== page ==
Acta Chir Orthop Traumatol Cech

Weight-Bearing Restrictions after Acetabular Fracture, Necessity or False Hope? A Brief Observational Study

B. J. Braun, T. Histing, M. F. R. Rollmann, M. M. Menger, D. Osche, M. Orth, T. Pohlemann, S. C. Herath

Department of Trauma, Hand and Reconstructive Surgery, Saarland University, Saarbrücken


Fracture fixation, humna, weight bearing


PURPOSE OF THE STUDY Most common postoperative treatment recommendations after acetabulum fractures suggest at least 6 weeks of postoperative partial or non weight-bearing. To protect the osteosynthetic construct this surgically set weight-bearing limit is trained by physical therapy. Aim of our analysis was to determine the free field patient compliance to these weight-bearing restrictions and observe their influence on the early postoperative radiographic imaging. MATERIAL AND METHODS Patients after surgical treatment of an acetabulum fracture were included in our analysis. Every patient was instructed to maintain a 20 kg weight-bearing limit for 6 weeks. Postoperative weight-bearing was continuously monitored during this time with a pressure measuring insole. Maximum weight-bearing per day was recorded and maintenance of reduction assessed after this time. RESULTS In total 10 patients were included into the study. Only 1 patient stayed within the weight-bearing limit during the analysis. Maximum weight-bearing as high as 110 kg was recorded. All patients maintained postoperative reduction at the 6 week timepoint. DISCUSSION AND CONCLUSIONS Despite regular physical therapy training compliance to the generally accepted weight-bearing limits was low. Regardless of the non-compliance the radiographic outcome remained unchanged. Further analysis on the use of permissive weightbearing aftercare regimes are warranted. Key words: weight-bearing, acetabulum fracture, compliance.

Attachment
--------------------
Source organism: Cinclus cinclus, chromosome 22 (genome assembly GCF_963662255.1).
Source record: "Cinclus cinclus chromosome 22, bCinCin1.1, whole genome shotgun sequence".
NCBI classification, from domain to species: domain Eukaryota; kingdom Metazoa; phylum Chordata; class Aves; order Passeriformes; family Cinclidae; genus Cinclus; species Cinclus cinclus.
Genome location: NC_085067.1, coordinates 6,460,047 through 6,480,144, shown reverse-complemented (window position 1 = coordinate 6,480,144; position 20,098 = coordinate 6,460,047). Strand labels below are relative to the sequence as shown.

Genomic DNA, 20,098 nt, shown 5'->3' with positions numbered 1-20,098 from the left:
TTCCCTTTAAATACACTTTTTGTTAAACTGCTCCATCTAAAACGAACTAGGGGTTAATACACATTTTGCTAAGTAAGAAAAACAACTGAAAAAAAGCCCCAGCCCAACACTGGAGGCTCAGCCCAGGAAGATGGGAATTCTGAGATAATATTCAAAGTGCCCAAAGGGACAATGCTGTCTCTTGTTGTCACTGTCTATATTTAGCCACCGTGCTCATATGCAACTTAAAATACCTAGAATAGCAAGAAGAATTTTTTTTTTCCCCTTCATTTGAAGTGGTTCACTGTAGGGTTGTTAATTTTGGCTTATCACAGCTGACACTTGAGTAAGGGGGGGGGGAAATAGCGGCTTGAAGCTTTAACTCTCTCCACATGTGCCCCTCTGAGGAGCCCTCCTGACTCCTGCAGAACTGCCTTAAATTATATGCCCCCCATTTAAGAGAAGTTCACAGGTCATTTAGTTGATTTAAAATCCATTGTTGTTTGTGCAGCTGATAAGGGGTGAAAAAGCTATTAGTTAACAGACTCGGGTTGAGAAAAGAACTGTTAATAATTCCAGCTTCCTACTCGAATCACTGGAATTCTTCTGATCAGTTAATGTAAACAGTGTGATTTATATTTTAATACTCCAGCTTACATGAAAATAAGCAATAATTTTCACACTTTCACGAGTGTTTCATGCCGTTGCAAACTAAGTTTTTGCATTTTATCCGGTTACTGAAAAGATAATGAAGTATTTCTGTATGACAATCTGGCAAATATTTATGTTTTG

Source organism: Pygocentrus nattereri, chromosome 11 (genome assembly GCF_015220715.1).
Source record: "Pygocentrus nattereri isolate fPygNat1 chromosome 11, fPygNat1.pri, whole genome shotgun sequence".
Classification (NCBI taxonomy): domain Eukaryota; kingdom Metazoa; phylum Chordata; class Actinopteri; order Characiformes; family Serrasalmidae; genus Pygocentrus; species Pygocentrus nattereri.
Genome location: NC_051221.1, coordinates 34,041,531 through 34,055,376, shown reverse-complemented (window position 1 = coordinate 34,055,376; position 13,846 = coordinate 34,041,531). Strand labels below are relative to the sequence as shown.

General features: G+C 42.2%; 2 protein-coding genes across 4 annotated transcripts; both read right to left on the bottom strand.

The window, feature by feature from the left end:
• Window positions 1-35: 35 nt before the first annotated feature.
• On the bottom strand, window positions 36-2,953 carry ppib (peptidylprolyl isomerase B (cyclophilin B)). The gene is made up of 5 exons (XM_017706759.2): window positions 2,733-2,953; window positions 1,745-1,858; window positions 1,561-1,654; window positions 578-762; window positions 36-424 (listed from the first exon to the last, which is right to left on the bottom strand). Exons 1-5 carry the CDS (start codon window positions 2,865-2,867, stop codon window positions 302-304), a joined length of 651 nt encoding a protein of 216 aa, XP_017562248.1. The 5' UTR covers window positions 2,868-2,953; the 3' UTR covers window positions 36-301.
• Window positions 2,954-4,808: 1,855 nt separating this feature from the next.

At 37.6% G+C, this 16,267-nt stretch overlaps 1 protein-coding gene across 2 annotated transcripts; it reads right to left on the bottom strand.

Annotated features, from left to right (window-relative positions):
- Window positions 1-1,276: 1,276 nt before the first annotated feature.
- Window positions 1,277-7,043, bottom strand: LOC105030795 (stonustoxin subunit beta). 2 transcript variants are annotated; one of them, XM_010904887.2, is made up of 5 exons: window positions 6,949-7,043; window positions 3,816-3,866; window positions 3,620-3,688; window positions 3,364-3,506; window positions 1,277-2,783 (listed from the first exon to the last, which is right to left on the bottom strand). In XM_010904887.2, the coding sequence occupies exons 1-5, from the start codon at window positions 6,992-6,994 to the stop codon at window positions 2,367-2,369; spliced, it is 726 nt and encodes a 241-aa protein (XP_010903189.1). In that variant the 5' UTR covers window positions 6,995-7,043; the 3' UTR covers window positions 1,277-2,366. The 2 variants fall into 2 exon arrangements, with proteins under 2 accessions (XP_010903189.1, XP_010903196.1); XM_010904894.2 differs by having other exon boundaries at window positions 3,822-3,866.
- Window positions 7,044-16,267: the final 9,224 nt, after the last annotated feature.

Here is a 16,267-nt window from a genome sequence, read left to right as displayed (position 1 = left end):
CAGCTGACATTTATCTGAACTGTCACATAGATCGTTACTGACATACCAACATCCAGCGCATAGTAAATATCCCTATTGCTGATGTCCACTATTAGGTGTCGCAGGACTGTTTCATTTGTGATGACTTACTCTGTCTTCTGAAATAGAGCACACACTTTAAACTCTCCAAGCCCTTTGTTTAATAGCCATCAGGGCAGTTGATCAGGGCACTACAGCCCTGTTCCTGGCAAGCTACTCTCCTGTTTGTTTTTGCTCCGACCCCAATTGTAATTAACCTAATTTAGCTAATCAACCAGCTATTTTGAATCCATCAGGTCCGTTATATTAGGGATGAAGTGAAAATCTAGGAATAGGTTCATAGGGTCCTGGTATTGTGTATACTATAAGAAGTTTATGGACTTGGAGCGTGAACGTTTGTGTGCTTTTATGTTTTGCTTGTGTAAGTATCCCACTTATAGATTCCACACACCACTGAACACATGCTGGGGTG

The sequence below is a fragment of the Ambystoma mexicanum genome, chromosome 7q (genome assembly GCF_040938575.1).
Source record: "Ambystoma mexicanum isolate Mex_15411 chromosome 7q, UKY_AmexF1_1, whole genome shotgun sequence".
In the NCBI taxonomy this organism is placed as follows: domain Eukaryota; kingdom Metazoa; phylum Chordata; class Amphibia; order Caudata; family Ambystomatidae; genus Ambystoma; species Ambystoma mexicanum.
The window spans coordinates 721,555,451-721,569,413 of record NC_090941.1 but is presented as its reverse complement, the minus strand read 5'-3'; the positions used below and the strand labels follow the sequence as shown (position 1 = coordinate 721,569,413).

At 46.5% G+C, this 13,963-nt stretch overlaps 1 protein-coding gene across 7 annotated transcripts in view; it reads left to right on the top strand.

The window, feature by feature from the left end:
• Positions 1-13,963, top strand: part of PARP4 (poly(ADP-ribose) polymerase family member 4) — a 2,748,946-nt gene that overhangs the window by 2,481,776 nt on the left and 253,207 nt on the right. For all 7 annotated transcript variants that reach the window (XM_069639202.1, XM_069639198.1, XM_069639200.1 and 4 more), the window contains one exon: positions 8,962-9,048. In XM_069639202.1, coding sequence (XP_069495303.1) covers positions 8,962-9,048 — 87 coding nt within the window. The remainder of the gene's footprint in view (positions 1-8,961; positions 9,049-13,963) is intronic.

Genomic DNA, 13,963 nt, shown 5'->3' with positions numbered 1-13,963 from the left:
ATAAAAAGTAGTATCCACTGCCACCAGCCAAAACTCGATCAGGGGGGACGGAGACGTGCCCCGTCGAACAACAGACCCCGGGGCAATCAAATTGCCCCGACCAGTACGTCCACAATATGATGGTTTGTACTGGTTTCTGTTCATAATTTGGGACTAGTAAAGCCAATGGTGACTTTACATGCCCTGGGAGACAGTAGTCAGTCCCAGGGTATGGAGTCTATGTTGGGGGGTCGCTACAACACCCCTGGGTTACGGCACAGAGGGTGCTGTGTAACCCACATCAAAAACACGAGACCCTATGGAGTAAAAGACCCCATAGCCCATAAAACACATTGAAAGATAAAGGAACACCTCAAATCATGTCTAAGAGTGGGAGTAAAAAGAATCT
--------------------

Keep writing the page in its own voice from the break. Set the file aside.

Moticon's Summary

In this paper the authors monitored the compliance to a post operative partial weight bearing protocol. Partial weightbearing was reguarly tranied with the participants and continously monitored using Moticon's OpenGo sensor insoles. Results showed lacking compliance in most participants. Based on their results the authors argue for the implementation of permissive weight bearing. Further, this paper demosntrates sensor inoles' capability in long term monitoring.

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